Andile Lungisa to appeal 2-year jail sentence for council assault
Andile Lungisa spent his first night in jail yesterday with his only chance of getting out now dependent on a petition to the Port Elizabeth High Court.
Lungisa was sentenced to an effective two years in jail yesterday with his application for leave to appeal his conviction and sentence dismissed in the Port Elizabeth Magistrate's Court.
Lungisa's legal representative Luthando Ngqakayi said his client would be petitioning the high court "in the next few days" with an application for leave to appeal both the conviction and sentence.
A complete lack of remorse and not accepting guilt for causing grievous bodily harm to a fellow council member in an environment which dictated a certain level of respect sealed his fate.
Handing down sentence, magistrate Morne Cannon said in his view Lungisa only regretted being convicted of assault with intent to cause grievous bodily harm. "It is clear there is no remorse for [Lungisa's] actions. There is a clear difference between remorse and regret," he said, before sentencing him to three years direct imprisonment with one year suspended.
Earlier, during mitigation of sentencing, Lungisa took to the stand to elaborate on certain aspects not dealt with in the pre-sentencing report handed to the court. Lungisa said he was financially responsible for his seven children - aged between two and 16 - as well as his parents and his younger siblings who live with them.
"If the court considers a custodial sentence this would have a direct impact on my family," said Lungisa, through a court interpreter.
Lungisa said he sympathised with former municipal head of transport Rano Kayser whose head he had smashed with a glass water jug.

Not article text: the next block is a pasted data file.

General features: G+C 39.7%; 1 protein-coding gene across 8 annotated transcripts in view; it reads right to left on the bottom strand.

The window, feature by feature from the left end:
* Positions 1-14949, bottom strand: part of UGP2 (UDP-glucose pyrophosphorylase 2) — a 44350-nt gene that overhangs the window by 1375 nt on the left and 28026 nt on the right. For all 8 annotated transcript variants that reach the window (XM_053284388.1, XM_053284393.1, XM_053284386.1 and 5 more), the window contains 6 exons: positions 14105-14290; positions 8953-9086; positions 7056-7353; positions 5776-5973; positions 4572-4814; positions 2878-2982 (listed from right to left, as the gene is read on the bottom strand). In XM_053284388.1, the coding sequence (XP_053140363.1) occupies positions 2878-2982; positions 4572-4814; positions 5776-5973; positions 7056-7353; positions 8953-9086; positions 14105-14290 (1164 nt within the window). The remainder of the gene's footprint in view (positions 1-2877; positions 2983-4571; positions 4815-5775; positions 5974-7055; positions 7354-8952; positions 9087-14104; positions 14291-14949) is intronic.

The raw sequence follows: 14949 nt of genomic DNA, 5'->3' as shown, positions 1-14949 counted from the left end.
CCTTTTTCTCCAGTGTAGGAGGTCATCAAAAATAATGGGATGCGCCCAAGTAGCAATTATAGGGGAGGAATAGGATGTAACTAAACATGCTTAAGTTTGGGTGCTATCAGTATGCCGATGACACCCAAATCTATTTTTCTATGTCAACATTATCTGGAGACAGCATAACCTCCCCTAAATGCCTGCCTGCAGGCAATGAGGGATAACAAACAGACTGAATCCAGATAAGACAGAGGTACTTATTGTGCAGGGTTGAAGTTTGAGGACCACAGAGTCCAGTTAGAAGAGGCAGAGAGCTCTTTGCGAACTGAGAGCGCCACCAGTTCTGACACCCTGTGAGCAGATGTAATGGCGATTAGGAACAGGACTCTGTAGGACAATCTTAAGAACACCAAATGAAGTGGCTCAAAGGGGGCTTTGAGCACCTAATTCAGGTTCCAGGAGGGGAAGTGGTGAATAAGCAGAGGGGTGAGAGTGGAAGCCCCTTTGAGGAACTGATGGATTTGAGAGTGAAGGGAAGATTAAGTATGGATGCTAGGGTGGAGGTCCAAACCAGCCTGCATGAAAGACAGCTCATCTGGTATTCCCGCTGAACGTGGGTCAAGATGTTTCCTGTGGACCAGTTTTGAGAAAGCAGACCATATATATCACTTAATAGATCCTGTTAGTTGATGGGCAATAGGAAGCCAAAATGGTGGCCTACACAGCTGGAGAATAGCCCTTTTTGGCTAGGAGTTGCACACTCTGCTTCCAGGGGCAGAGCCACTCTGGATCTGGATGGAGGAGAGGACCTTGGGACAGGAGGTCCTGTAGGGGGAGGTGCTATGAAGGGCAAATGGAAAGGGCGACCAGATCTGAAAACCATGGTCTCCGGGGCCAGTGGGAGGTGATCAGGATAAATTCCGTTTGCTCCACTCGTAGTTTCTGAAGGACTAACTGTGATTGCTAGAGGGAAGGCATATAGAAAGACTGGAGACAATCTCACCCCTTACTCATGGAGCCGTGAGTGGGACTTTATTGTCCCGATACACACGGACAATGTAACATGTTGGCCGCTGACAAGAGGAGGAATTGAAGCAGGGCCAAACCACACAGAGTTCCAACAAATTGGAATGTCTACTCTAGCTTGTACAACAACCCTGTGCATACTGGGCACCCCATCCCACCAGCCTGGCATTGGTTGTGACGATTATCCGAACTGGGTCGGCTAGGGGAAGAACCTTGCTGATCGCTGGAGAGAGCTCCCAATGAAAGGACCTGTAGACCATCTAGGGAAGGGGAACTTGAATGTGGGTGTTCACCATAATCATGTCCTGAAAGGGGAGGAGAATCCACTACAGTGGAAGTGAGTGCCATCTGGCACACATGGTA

Cannon convicted Lungisa of assault with the intent to cause grievous bodily harm last month when he found that he had unlawfully and intentionally hit Kayser, a DA councillor, without provocation during a heated council meeting in October 2016.
When asked why he did not mention that he accepted responsibility or guilt for his actions in the pre-sentencing report, Lungisa said he did not consider himself guilty from the onset of the trial. "It is because of the decision taken by the court, that is why I am remorseful and sympathetic [toward Kayser]." He apologised to Kayser for hurting him.
During aggravation of sentencing led by the state, Kayser said he has suffered physical and psychological effects from the assault, including suffering from headaches and short-term memory loss.
"I was actually unconscious and lost a huge amount of blood. I only realised the extent of the injuries when I was told by a medical practitioner that I was lucky to be alive."
Kayser sustained a 3cm gash to the head, a cut to his chest, multiple lacerations to the left side of his neck and a further cut to his chest.
Ludick said although Lungisa was a first-time offender the court must consider the impact his actions have had on the community as well as those who look up to him.
After sentencing, his legal team told the court they intended to apply for leave to appeal the conviction and sentence. Ngqakayi brought the application on the grounds that the court erred in finding the state had proven its case beyond reasonable doubt and that witnesses had colluded.
He said Cannon did not take proper consideration of other possible sentences and that the court fobbed off Lunigsa's personal circumstances.
Cannon dismissed the application, saying no other court would come to a different conclusion. After sentencing, Kayser said he believed justice had been served.
ANC provincial secretary Lulama Ngcukayitobi said the party believed the sentence was too harsh. "It's a very unfortunate issue but leaders of the ANC and society in general should not engage themselves in violent actions."
Nelson Mandela Bay ANC Youth League secretary Luyolo Nqakula said they pledged solidarity with Lungisa without taking away anything from Kayser. The DA Eastern Cape welcomed the sentence.